Harris, John (1987)
Structural coherence in early anthologies of French prose: Short stories a study of the unframed collections compiled at the time of Francois i.
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Four anthologies of sixteenth-century French prose contes are examined, with the aim of elucidating the processes which informed their compilation and the reading strategies which they imply, and the relationship between the structural coherence of unframed anthologies and that of collections incorporating a frame-story structure.'Framed' collections and their structures have served as the yardstick against which unframed anthologies have been measured, and judged to be loose compilations whose component tales may be read in any order. Though the view of framed collections implied by this comparison may also be questioned, this study con-centrates on the structural aspects of four anthologies - those by Philippe de Vigneulles and Bonaventure Des P6riers, and the anonymous Parangon de Nouvelles and Parolles Joyeuses - while yet noting the major points of similarity and dissimilarity with framed collections.Evidence for the methods of construction involved and for the reading strategies which were envisaged are sought in the prolegomena, and in the general or particular structural ties made explicit or especially prominent in the stories. This search is extended through a survey of the deeper and implicit levels of consonance between stories, where related elements may be considered to have played an important part in thejuxtaposition of particular narratives or the construction of the whole text and may also influence the ways in which they will be read. Finally, the closure of each anthology is examined and the contribution of its terminal structures evaluated.The evidence of the features identified and classified leads to the conclusion that in each anthology there is a strong linear structure which, while it cannot prevent other reading strategies, encourages a predominantly sequential approach to the stories.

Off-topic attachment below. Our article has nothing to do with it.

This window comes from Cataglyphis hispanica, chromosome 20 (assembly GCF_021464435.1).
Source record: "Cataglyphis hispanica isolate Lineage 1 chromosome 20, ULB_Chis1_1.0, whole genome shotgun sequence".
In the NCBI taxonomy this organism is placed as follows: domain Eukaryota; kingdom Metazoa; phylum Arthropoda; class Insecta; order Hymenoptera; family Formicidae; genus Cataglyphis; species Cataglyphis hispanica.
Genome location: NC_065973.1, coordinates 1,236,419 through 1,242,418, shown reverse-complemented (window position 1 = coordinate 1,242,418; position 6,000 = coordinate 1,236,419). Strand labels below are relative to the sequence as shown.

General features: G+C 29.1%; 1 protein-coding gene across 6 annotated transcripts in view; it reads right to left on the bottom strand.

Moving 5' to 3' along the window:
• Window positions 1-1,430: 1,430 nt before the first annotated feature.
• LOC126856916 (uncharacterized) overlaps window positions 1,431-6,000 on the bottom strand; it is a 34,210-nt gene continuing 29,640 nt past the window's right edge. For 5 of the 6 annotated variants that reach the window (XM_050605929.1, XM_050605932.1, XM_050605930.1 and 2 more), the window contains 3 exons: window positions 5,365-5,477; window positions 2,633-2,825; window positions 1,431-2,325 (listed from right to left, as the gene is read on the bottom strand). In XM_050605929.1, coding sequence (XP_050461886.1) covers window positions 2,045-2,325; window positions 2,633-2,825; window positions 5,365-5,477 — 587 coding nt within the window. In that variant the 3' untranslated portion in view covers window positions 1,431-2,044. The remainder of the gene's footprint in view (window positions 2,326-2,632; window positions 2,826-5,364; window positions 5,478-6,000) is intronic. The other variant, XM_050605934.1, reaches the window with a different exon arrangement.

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Deposited by David Morgan (UBYL020) on
in Royal Holloway Research Online.Last modified on 31-Jan-2017
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Institution: University of London, Royal Holloway and Bedford New College (United Kingdom).